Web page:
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Environmental and economic assessment of CO2-based value chains for a circular carbon use in consumer products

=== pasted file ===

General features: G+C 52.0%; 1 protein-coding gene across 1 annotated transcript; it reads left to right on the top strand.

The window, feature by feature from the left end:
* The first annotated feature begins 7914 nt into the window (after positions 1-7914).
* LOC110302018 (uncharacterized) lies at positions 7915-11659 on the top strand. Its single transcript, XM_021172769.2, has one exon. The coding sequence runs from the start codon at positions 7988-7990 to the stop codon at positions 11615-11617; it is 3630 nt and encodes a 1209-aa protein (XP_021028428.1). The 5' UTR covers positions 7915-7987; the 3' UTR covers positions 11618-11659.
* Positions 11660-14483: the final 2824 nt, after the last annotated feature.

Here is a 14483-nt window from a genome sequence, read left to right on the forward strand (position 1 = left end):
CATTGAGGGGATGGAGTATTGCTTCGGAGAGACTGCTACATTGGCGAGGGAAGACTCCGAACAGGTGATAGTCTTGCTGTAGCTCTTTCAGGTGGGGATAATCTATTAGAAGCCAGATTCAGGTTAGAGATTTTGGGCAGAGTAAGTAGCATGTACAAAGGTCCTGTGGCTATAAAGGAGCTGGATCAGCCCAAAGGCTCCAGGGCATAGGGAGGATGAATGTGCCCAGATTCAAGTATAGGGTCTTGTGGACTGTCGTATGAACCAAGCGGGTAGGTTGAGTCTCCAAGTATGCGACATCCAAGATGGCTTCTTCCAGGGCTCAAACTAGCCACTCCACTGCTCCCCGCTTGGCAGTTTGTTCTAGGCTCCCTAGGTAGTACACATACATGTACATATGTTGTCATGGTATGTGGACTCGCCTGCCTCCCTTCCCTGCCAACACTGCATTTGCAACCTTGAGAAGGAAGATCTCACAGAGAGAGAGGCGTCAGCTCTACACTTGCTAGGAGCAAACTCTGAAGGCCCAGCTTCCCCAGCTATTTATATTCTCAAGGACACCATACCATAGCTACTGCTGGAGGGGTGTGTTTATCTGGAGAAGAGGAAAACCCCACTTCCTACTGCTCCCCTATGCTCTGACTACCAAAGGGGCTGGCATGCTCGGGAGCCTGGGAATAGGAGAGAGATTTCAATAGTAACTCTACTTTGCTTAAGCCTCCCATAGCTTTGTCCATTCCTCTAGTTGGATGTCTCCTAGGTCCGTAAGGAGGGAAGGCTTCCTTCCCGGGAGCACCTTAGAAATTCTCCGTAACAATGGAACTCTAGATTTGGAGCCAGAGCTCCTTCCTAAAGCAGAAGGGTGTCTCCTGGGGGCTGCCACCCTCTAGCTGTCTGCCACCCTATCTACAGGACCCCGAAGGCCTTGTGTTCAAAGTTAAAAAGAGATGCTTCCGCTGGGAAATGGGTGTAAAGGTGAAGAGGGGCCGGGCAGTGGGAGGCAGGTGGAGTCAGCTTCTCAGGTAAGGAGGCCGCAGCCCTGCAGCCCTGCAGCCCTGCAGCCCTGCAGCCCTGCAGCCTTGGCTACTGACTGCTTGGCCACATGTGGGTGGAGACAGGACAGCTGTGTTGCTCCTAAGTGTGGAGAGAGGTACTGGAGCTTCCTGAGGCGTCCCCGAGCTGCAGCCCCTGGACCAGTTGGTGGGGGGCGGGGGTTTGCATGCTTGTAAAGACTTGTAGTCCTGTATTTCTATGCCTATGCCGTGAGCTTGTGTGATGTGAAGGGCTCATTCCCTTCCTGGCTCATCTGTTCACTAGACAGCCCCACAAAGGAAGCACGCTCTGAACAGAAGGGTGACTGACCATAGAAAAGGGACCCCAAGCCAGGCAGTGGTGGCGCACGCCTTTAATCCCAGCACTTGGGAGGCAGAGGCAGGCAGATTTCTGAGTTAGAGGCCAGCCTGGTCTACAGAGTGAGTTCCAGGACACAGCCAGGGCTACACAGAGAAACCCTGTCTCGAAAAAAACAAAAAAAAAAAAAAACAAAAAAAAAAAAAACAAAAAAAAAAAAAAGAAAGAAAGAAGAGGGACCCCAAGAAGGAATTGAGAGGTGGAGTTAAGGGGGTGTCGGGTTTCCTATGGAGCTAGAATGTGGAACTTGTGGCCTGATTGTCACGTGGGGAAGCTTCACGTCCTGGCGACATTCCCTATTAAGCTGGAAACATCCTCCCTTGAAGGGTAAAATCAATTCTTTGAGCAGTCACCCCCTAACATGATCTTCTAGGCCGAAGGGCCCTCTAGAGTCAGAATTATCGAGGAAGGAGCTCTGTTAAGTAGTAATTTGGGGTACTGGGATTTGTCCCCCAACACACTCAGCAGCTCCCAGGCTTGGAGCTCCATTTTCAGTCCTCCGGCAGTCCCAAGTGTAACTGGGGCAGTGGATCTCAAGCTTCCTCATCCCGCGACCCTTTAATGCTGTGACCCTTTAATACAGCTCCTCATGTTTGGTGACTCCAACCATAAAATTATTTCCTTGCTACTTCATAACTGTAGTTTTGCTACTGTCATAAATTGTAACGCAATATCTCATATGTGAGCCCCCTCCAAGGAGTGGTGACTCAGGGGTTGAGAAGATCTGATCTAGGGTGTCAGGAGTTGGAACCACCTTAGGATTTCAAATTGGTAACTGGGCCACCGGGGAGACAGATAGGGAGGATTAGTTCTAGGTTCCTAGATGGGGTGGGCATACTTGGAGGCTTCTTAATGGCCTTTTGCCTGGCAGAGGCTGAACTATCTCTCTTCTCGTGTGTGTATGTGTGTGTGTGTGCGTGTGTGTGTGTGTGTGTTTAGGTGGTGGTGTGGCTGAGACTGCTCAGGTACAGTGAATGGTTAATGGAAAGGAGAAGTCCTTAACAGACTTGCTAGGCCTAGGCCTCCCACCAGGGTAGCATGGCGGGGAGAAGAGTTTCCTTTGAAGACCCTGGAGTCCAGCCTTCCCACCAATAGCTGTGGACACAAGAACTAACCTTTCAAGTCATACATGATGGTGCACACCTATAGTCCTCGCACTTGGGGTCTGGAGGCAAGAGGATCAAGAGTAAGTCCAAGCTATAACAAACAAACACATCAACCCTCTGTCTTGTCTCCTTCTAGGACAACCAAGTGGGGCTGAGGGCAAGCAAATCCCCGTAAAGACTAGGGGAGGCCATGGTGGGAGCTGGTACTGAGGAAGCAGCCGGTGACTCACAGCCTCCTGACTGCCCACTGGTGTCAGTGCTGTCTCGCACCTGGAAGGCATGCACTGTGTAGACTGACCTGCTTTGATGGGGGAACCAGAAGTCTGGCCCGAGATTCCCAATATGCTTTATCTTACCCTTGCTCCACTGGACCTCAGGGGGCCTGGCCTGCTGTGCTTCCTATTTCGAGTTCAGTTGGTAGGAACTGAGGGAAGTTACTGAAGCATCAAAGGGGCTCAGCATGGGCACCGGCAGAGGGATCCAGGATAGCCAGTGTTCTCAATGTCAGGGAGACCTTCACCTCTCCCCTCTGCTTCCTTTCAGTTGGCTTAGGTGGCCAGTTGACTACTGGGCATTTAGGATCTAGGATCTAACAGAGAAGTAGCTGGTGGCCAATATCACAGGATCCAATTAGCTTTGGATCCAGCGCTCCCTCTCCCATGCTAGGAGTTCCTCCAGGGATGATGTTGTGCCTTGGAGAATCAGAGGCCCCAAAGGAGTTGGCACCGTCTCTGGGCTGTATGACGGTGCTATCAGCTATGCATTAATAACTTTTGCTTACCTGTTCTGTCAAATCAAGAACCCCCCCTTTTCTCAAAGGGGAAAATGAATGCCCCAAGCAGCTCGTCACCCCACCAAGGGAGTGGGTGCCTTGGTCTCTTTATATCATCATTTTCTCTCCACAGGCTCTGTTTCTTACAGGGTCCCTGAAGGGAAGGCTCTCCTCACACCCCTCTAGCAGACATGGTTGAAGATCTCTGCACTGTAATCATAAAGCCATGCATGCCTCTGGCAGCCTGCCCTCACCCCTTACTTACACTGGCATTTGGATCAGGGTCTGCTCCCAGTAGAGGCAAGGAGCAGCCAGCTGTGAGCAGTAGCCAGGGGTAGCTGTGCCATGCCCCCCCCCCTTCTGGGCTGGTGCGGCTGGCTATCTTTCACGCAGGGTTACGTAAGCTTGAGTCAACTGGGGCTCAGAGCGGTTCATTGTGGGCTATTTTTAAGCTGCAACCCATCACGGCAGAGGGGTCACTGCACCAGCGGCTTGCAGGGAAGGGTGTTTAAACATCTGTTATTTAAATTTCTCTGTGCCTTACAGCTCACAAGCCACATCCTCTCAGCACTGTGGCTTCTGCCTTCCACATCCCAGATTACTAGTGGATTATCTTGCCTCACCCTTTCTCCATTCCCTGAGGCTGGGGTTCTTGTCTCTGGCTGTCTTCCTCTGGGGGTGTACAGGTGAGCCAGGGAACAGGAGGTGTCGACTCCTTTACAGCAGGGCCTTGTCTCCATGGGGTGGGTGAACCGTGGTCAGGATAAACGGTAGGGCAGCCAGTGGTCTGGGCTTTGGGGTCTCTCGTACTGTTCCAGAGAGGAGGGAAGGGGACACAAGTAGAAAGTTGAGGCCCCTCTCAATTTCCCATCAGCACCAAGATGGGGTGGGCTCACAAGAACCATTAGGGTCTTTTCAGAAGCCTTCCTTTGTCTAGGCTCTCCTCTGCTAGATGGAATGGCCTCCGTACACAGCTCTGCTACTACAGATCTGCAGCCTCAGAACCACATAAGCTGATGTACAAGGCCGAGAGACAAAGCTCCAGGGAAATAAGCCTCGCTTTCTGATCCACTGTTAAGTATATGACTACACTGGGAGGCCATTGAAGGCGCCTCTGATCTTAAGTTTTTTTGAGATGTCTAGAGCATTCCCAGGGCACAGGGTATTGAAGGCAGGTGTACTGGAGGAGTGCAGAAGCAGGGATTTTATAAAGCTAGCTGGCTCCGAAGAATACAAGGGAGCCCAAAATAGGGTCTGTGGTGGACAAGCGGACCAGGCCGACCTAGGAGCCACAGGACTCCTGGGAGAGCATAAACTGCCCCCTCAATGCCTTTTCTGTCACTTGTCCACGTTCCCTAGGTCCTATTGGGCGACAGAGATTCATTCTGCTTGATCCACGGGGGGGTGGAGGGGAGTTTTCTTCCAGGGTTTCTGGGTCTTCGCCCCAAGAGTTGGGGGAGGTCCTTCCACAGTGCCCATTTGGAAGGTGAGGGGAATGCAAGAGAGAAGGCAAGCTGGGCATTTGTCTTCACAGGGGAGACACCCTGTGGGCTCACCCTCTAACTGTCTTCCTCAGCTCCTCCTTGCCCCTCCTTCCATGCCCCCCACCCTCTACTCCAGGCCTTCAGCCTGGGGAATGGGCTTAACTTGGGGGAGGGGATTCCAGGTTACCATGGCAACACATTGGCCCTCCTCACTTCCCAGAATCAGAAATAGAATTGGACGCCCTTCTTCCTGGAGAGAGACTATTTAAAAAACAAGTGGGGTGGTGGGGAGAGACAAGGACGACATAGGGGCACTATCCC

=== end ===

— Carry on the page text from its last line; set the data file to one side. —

The currently fossil-based production and highly linear use of polymer products generates significant amounts of CO2 emissions and irretrievably wastes resources. To address these challenges, effective and competitive technologies are required to enhance the circularity of carbon use. In this study economic and environmental effects of the use of CO2 as carbon source for polymer products such as packaging, construction material or medical products are analyzed. Thereby, the whole value chain, from the CO2 source to the market-ready product is considered. Material flow cost accounting is combined with environmental indicators to assess 28 possible CO2-based value chains. Data envelopment analysis (DEA) is used to compare the alternatives and to identify the most eco-efficient examples considering production costs, CO2-emissions, energy demand and fossil carbon use. In all cases, a significant reduction of CO2-emissions is achieved compared to the conventional alternative. For subsequently produced consumer products with a high value, the additional costs for CO2-based value chains are between 0.7 – 4% in the status quo and 0.1 – 1% in a future scenario which enables a market entrance for CO2-based products with comparably small price premiums. Considering the studied assessment indicators, the use of CO2 can already lead to the same or a similar overall performance compared to fossil-based production. The choice of the right product and value chain set up is decisive, with economies of scale playing a significant role. The results further show that costs and benefits are currently imbalanced along the value chain, wherefore an effective cooperation is key to achieve market readiness.